Nation's First Same-Sex Civil Union Ends
BRATTLEBORO, Vt. – A lesbian couple who entered into the nation's first same-sex civil union officially split up Wednesday.
Carolyn Conrad and Kathleen Peterson, both of Brattleboro, had entered a civil union shortly after midnight on July 1, 2000, the day Vermont's first-in-the-nation law went into effect.
Conrad, 35, filed to end the union in October and later obtained a restraining order against her partner, saying Peterson punched a hole in the wall during an argument and threatened to harm a friend.
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A judge granted the request for a dissolution Wednesday.
"It's a heartbreaking situation for any couple," Conrad told the Brattleboro Reformer on Wednesday.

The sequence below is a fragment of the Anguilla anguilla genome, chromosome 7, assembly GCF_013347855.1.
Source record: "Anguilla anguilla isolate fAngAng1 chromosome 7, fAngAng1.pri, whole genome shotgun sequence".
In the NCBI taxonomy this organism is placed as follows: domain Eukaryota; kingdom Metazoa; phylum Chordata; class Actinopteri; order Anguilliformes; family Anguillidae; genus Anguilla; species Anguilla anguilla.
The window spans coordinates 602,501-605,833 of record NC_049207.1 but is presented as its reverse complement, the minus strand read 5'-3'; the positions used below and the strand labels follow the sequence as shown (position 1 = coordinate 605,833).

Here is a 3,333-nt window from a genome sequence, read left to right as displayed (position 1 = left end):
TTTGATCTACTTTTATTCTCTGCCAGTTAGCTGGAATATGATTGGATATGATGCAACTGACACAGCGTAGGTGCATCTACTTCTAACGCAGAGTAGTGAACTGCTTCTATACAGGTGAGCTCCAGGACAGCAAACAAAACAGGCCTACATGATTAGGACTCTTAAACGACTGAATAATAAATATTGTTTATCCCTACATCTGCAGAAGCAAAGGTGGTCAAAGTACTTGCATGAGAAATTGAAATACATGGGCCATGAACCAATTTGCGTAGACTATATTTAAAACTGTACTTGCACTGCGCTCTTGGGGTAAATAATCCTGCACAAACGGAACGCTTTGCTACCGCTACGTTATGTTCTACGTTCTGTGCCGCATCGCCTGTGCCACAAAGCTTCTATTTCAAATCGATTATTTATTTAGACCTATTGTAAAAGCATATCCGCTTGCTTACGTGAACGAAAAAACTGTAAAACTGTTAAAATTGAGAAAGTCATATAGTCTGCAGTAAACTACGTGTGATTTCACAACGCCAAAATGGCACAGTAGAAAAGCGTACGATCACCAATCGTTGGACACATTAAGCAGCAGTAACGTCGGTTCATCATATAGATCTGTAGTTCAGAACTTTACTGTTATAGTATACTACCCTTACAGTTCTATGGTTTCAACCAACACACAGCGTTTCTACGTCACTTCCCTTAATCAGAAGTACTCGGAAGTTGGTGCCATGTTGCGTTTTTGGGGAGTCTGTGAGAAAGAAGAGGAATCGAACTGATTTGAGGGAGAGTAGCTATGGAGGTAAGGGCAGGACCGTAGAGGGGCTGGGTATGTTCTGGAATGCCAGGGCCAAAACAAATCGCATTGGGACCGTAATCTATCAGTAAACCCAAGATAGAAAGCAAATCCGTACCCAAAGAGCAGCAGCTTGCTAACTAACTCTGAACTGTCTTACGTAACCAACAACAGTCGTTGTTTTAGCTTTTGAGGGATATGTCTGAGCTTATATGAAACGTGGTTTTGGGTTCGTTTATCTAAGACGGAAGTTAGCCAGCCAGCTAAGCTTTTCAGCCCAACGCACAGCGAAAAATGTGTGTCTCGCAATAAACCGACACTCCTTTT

The couple had been in a relationship for five years before Vermont began offering same-sex couples the rights and benefits of marriage.
Beth Robinson, chairwoman of the Vermont Freedom to Marry Task Force, said the union's end shows that the state's civil union law is working.
"One of the goals was to create a mechanism to protect people in a relationship and create a mechanism to help people dissolve relationships," she said. "Same-sex relationships are no different than heterosexual relationships. Sometimes they last, sometimes they don't."
More than 7,500 civil unions have been formed in Vermont since the end of 2004 and 78 have been dissolved.